We are humans and we're not perfect! It's also okay if you can't stand your roommate and need a switch like me and my first roommate. Hopefully, it won't happen to you, but it does happen and no one really prepared me for it!

So how did I deal with it? Well now that my roommate is gone, I have a single room to myself, but my friends basically live in here with me and I wouldn't have it any other way. My advice for picking your roommate is to really get to know them before you seal the deal. You might appear to look like you would get along on the outside, but just because you both have monogram everything doesn't mean you guys are perfect roommate material.

Talk about your social life, when you go to bed, whether you're a neat freak or a slob, and things that would be a deal breaker for you. Those are the important things that really matter when you're choosing a roommate.

2. College IS NOT a full time party

Okay, so we've all seen those movies where college is portrayed as an endless party and you don't really see much but friends laughing and having a good time. Yeah, college is very fun and my friends and I are constantly laughing, but we're also constantly studying for huge exams, writing 10 page essays, and trying to figure out impossible math problems.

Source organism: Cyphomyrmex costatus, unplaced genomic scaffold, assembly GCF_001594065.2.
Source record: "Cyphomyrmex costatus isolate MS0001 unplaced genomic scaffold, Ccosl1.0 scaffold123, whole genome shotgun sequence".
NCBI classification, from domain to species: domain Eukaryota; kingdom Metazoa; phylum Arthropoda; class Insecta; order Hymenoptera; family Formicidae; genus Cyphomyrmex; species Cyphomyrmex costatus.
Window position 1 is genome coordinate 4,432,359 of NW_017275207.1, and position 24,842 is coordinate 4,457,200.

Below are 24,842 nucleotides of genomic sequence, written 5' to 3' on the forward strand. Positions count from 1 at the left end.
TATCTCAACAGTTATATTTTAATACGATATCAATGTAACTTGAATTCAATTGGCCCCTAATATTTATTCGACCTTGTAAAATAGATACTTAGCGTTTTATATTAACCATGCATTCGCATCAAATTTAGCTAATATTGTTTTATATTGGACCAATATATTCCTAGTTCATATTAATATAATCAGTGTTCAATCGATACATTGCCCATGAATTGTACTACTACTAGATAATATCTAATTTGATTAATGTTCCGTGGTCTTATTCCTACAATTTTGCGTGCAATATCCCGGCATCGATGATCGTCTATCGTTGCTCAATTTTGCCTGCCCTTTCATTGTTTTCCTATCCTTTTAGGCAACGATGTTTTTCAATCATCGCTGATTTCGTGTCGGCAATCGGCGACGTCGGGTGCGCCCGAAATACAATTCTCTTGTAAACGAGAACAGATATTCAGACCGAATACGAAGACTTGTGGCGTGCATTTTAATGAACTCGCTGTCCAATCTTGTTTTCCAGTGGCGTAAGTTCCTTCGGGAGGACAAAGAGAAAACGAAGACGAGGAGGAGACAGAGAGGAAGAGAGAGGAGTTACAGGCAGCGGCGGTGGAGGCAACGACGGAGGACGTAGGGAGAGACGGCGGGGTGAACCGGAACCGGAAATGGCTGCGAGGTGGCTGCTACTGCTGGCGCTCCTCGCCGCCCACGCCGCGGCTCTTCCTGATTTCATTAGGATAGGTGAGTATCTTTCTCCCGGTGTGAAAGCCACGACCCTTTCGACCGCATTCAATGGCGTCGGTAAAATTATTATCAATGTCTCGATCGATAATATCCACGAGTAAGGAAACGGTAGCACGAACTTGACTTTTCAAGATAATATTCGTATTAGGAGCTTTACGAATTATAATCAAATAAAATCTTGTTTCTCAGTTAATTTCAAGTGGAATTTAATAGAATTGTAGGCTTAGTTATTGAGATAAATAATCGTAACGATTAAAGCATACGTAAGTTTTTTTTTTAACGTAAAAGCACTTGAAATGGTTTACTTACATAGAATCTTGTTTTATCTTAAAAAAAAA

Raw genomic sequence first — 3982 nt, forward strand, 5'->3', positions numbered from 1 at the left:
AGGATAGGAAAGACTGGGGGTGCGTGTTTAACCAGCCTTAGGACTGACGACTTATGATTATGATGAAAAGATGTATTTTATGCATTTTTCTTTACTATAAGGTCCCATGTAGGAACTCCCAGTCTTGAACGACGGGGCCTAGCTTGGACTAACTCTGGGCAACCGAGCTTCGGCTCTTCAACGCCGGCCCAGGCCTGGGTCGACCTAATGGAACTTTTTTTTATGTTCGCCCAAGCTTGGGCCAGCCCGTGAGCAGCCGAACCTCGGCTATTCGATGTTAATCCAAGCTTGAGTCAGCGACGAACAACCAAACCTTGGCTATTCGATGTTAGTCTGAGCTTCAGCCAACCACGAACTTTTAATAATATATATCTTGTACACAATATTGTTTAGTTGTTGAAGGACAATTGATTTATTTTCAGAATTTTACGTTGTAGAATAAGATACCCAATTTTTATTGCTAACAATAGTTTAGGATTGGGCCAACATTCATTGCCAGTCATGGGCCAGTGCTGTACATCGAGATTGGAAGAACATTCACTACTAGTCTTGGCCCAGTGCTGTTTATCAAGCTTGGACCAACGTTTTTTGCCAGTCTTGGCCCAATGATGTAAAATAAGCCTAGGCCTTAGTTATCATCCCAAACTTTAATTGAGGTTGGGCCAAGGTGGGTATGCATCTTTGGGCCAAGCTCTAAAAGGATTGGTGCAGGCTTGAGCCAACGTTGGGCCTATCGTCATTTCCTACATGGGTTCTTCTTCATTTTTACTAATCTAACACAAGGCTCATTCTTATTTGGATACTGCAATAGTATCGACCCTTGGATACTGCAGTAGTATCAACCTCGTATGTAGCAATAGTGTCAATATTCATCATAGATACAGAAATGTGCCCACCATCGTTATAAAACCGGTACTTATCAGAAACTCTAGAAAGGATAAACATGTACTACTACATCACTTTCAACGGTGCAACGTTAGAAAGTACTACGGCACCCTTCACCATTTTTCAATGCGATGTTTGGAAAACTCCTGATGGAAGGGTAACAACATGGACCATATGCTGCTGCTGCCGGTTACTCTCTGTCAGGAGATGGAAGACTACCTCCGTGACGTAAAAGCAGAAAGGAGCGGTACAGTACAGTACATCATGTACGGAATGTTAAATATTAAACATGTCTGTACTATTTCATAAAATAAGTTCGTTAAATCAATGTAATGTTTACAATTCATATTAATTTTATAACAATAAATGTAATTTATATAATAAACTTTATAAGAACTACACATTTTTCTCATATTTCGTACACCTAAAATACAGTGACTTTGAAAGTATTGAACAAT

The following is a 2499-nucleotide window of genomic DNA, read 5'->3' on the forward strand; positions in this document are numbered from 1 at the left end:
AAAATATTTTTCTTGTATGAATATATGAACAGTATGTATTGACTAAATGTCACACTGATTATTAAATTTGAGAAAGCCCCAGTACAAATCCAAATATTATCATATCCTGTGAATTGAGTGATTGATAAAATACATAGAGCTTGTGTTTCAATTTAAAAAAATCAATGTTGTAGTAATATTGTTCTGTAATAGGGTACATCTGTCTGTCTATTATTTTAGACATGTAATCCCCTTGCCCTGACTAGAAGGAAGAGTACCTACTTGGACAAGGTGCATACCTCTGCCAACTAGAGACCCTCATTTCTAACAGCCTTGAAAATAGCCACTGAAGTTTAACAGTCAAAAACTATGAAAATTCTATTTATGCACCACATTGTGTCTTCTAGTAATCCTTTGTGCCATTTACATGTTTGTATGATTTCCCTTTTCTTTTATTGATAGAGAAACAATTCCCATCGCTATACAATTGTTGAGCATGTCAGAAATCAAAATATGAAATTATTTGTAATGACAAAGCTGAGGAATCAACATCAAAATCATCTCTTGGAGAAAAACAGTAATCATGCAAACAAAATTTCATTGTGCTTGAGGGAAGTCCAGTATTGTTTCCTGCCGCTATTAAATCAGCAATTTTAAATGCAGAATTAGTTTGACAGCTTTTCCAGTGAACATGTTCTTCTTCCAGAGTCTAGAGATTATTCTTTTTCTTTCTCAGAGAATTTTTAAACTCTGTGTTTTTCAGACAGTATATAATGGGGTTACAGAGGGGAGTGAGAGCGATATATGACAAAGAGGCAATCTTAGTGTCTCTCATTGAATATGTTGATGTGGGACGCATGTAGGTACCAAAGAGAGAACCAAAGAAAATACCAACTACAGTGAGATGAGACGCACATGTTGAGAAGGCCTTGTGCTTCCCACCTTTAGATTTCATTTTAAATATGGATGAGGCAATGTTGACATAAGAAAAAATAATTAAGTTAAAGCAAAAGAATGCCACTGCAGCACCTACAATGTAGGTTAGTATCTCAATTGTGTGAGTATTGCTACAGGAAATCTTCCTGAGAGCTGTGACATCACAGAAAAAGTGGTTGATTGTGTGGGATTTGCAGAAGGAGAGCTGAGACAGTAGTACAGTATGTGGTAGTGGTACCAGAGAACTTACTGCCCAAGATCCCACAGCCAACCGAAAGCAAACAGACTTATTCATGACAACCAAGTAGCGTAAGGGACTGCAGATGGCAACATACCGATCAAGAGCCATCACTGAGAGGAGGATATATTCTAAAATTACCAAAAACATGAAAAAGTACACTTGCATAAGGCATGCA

I really struggled trying to figure out how to keep a balance between my social life and my academics first semester. FOMO (the fear of missing out) is a real thing, but your friends aren't going to abruptly disappear because you were in the library all night. Keep your grades up, after all that is the real reason why we're in college, right?

3. It is okay to make mistakes!!

Not a lot of people really talk about this one, but we are young and it is okay to goof up sometimes. The important part is to learn from our mistakes! If you thought Jimmy seemed like the perfect guy and you found out apparently he was perfect to Helen and Susie too, it's okay!

You, my friend, have just learned that not all boys are men in college and you should probably keep your guard up and not fall for every boy who seems charming. You are probably going to accidentally sleep in and skip a class at some point, you might be wasting your time messing around with guys and all of a sudden you realize that is not the life you want to live, it's all okay, college is where you become intelligent not only in the classroom but in the real world also.

We're all finding out about ourselves and it's fine to experiment and do things out of our comfort zone sometimes. Just be safe, smart and have a good time!

4. You are going to miss your family